Today we visited the museum in Norman Wells. Thank you for choosing it in last week's Cast Your Vote. The museum is a small building set off the main road through town. Out front there are things that are too large to fit in the building: old pickup trucks, construction equipment, a pump jack (used to pump oil out of a well), and even an old tugboat used to haul supplies across the Mackenzie River. Behind the museum building is an old trapper's cabin that has on display all the tools a trapper would have used to maintain a trapline, skin animals, and stretch their hides to dry. Most of the tools displayed in the cabin are still used today on modern traplines.
The inside of the museum is filled with informational displays, artifacts from the past, and many resources one can use to learn more in-depth information about the history of Norman Wells. We learned about traditional Dene lifestyles, the history of the oil fields here in town, and the Canol Trail. Here is just some of the information we learned during our visit to the museum.
Long before the town of Norman Wells existed, Dene people living in this area noticed oil naturally leaking slowly from places along the banks of the Mackenzie River. They used the oil to to waterproof the seams of their birch bark and spruce bark canoes. When Alexander Mackenzie traveled through the area in the late 1700's, he noticed this was going on and reported it, along with many other things he learned on his travels, to the Canadian government.
In the early 1900's, Canadian prospectors began to look for oil in the area. In 1920 the first productive oil well was drilled and the town of Norman Wells was born. For twenty years, Norman Wells supplied oil and fuel for exploration in the surrounding areas. When the United States entered World War Two in 1941, the US Army wanted a way to supply oil to the Pacific Coast in case of an attack by the Japanese. They decided to build a pipeline connecting the Norman Wells oilfield to the Alaska Highway in Whitehorse, Yukon Territories. There were many challenges they faced with this construction project: the pipeline passed through a large mountain range, winter and summer working conditions were not very pleasant, and there were no existing roads to the remote areas they wanted to work in. There was no road to Norman Wells, either!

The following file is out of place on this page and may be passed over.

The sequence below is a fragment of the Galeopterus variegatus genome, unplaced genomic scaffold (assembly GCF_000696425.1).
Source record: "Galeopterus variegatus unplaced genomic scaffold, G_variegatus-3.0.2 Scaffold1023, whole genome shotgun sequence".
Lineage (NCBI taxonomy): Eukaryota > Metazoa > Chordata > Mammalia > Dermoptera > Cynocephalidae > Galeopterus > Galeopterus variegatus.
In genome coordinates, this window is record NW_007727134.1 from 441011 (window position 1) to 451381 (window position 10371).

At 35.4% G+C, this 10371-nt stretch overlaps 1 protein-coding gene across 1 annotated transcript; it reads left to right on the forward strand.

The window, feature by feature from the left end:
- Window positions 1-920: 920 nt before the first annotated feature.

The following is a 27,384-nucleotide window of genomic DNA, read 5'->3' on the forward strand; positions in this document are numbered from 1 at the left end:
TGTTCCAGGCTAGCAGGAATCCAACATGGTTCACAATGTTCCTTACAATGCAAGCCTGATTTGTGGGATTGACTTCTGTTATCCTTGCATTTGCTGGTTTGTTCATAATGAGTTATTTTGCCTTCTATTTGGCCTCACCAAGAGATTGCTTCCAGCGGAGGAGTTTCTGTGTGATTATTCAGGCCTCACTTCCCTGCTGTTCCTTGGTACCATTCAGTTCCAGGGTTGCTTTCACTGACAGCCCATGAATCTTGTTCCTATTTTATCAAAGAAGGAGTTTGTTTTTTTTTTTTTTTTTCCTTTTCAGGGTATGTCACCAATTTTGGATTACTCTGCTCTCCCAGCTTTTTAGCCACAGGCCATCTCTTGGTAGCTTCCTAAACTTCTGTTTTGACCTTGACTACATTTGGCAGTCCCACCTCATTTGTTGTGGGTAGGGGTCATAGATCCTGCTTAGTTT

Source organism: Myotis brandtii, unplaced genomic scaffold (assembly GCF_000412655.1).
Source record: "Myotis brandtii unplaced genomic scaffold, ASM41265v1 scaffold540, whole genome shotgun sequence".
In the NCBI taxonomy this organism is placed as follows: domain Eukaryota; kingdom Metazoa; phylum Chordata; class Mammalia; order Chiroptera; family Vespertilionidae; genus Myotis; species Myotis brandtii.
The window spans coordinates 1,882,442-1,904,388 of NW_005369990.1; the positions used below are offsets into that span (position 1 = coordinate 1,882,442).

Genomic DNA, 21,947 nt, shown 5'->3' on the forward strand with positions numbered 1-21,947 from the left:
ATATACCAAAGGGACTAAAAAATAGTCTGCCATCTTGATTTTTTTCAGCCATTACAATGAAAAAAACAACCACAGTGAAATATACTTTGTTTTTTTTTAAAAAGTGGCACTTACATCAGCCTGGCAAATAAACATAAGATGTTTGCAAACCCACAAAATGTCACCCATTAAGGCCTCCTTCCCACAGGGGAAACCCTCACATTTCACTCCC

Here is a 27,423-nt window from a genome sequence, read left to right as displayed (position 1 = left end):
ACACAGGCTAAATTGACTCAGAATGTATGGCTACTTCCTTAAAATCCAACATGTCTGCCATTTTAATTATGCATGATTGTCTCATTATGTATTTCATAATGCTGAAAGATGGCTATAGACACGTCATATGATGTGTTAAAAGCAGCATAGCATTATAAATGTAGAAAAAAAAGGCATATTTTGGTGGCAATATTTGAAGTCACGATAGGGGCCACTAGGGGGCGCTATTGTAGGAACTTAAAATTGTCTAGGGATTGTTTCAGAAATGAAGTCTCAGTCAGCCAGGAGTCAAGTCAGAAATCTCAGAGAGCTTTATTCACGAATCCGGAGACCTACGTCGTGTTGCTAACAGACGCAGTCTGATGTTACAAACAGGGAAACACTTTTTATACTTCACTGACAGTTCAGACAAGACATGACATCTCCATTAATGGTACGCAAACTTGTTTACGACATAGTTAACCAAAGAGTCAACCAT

All in all, the Canol Road took 20 months to complete. It was in operation for fewer than 11 months before it was shut down due to the end of World War Two. Some people say the Canol Road was a great learning experience, where engineers and construction workers learned about working in northern environments. Others say it was an unfortunate use of time and money to construct a project that Canadians did not want or need. Either way, the Canol Road is an intriguing part of Norman Wells' history.
Today a pipeline carries oil south from Norman Wells to the Canadian province of Alberta, where pipelines supply Canada and the rest of North America with oil. Norman Wells has a road to it, but only in the months when the ground is frozen and a winter road can be maintained. Pump jacks like the one outside the museum are still used to pump oil from the ground (insert modern pump jack photo).
When we were at the museum we learned many more things about this unique town. If you would like, you can visit the Norman Wells Museum's website at http://www.normanwellsmuseum.com/ to see for yourself some of the other things the museum has to offer.